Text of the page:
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Pandya widow to contest poll

Ahmedabad, Nov. 29: Slain Gujarat home minister Haren Pandya’s widow Jagruti today filed her nomination as a candidate of an outfit floated by a BJP rebel, saying she had waited too long to get “justice” from her husband’s party.

“I am contesting from Ellisbridge constituency which was represented by my husband three consecutive times. The people here still remember his smiling face and he lives in their hearts,” the 46-year-old said, hours before filing papers as a candidate for Keshubhai Patel’s three-month-old Gujarat Parivartan Party (GPP).“I am sure I will get the same love and support because I am like his shadow and going to accomplish his unfinished tasks,” she added. “The vote for me would be the greatest tribute to Haren.”

Sources said Jagruti’s move was bound to embarrass the ruling BJP as her campaign theme — “justice for Haren” — would rake up the March 2003 murder that she has blamed on a “political plot”.

Pandya was found murdered in his car early on March 26, 2003, at Law Garden where he used to go for morning walks.

Investigators concluded he had been murdered to avenge the 2002 riots, but Pandya’s father Vitthal Pandya had blamed Modi.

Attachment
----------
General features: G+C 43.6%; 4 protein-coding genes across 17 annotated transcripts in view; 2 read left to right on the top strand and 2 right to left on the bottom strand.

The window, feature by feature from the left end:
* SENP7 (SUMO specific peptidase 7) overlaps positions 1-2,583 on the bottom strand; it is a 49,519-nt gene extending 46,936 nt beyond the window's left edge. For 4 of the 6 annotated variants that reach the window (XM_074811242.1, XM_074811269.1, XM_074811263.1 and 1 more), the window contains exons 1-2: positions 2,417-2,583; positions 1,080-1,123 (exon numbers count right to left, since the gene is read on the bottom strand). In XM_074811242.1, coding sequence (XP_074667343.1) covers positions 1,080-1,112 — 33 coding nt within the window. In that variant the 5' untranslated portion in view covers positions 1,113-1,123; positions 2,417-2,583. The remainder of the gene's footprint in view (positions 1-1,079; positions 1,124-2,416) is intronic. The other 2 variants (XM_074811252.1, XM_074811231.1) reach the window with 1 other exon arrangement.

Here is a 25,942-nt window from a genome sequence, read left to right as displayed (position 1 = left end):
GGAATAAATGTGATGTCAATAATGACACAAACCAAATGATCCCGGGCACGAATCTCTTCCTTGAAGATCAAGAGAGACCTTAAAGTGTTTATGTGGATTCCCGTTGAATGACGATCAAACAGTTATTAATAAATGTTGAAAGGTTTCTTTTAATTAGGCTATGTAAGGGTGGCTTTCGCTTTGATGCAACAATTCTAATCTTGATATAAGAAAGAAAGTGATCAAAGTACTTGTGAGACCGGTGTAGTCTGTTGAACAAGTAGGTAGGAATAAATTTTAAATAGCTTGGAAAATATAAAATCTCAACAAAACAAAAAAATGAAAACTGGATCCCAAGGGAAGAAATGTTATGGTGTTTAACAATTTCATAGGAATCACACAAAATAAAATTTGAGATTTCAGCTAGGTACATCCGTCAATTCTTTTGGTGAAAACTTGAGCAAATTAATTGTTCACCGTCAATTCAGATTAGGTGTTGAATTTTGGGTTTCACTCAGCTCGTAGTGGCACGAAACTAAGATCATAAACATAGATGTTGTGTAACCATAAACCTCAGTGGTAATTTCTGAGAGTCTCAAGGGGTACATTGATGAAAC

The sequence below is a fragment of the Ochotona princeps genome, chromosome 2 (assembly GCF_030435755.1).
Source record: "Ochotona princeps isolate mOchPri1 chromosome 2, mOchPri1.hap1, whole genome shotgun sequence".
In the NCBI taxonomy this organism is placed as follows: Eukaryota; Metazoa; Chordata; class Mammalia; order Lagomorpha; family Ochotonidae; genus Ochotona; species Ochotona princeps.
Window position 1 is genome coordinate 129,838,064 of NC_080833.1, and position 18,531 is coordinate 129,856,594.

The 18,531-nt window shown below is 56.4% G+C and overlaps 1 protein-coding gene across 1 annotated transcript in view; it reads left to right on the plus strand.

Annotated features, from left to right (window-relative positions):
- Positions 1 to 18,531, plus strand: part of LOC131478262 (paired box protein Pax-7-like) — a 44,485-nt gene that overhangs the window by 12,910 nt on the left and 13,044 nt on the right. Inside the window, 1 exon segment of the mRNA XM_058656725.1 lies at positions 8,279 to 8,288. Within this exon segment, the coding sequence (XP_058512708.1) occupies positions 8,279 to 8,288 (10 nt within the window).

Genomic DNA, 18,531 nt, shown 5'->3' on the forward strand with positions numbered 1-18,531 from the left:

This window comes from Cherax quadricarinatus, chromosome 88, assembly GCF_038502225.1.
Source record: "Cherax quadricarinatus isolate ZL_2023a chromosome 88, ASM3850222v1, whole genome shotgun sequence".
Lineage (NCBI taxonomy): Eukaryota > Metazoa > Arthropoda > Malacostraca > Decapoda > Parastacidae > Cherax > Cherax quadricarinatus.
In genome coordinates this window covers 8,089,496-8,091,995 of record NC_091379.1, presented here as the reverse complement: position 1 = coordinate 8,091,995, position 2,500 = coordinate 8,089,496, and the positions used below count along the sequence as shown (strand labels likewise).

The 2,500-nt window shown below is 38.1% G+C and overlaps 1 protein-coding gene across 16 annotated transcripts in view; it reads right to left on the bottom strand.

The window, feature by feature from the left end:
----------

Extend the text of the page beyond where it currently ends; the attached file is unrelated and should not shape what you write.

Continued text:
Once, at a condolence meeting, the senior Pandya told party veteran L.K. Advani: “Modi got my son killed.” Pointing a finger at the chief minister, he had said: “He is the killer.”

In 2007, the senior Pandya had contested from the Ahmedabad constituency as an Independent but lost his deposit.

He died last year, a few months before Gujarat High Court acquitted all the accused after expressing serious doubts on the way the CBI had conducted the probe.

The BJP has not lost in Ellisbridge since 1993, when Haren Pandya, then a young municipal councillor, won the seat in a by-election. When Modi took over as chief minister replacing Keshubhai, he wanted Pandya to vacate the seat as it was considered safe. But Pandya refused, forcing Modi to contest from Rajkot. Sources said it was one of the reasons behind the differences between the two.

Jagruti has never openly blamed Modi for the murder. But in September last year, when the chief minister was in the middle of his much-hyped Sadbhavna (harmony) fast, she had decided to march to the place where Modi was fasting. Advani, however, intervened and persuaded her to call off the march.

Jagruti has also several times complained to the central leadership that the state government had deployed intelligence officials to keep watch on her.

Accusing the BJP of “betrayal”, Jagruti said she was taking the plunge into electoral politics because she had failed in her legal fight to get justice as his killers were still roaming free.

“I have waited for long and got no co-operation from the party, which we considered our family. I feel betrayed by the BJP for which my husband devoted his entire life,” she said.

Jagruti defended her decision to contest as a GPP nominee, saying she had been “inspired” by Keshubhai.